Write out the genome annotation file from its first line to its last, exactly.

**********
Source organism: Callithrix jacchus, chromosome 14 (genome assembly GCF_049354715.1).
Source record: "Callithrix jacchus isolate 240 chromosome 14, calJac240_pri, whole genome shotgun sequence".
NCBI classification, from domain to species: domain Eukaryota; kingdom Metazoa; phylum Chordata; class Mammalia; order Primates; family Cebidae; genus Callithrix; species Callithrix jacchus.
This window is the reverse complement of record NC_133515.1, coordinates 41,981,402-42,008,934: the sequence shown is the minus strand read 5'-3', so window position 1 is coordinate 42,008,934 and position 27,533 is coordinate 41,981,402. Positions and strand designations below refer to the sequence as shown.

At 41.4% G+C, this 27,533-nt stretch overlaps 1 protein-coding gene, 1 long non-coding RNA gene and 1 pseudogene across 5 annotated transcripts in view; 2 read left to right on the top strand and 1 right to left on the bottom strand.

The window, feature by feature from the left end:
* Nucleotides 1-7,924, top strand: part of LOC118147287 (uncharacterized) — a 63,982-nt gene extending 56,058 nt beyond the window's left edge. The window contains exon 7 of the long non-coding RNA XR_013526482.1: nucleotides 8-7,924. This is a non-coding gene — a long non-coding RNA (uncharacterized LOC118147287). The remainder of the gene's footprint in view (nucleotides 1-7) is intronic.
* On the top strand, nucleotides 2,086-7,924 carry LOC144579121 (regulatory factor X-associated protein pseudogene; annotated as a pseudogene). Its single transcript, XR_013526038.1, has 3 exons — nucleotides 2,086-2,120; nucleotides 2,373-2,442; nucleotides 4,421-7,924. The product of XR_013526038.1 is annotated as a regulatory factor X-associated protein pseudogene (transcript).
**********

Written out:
Source organism: Callithrix jacchus, chromosome 14 (genome assembly GCF_049354715.1).
Source record: "Callithrix jacchus isolate 240 chromosome 14, calJac240_pri, whole genome shotgun sequence".
NCBI classification, from domain to species: domain Eukaryota; kingdom Metazoa; phylum Chordata; class Mammalia; order Primates; family Cebidae; genus Callithrix; species Callithrix jacchus.
This window is the reverse complement of record NC_133515.1, coordinates 41,981,402-42,008,934: the sequence shown is the minus strand read 5'-3', so window position 1 is coordinate 42,008,934 and position 27,533 is coordinate 41,981,402. Positions and strand designations below refer to the sequence as shown.

At 41.4% G+C, this 27,533-nt stretch overlaps 1 protein-coding gene, 1 long non-coding RNA gene and 1 pseudogene across 5 annotated transcripts in view; 2 read left to right on the top strand and 1 right to left on the bottom strand.

The window, feature by feature from the left end:
* Nucleotides 1-7,924, top strand: part of LOC118147287 (uncharacterized) — a 63,982-nt gene extending 56,058 nt beyond the window's left edge. The window contains exon 7 of the long non-coding RNA XR_013526482.1: nucleotides 8-7,924. This is a non-coding gene — a long non-coding RNA (uncharacterized LOC118147287). The remainder of the gene's footprint in view (nucleotides 1-7) is intronic.
* On the top strand, nucleotides 2,086-7,924 carry LOC144579121 (regulatory factor X-associated protein pseudogene; annotated as a pseudogene). Its single transcript, XR_013526038.1, has 3 exons — nucleotides 2,086-2,120; nucleotides 2,373-2,442; nucleotides 4,421-7,924. The product of XR_013526038.1 is annotated as a regulatory factor X-associated protein pseudogene (transcript).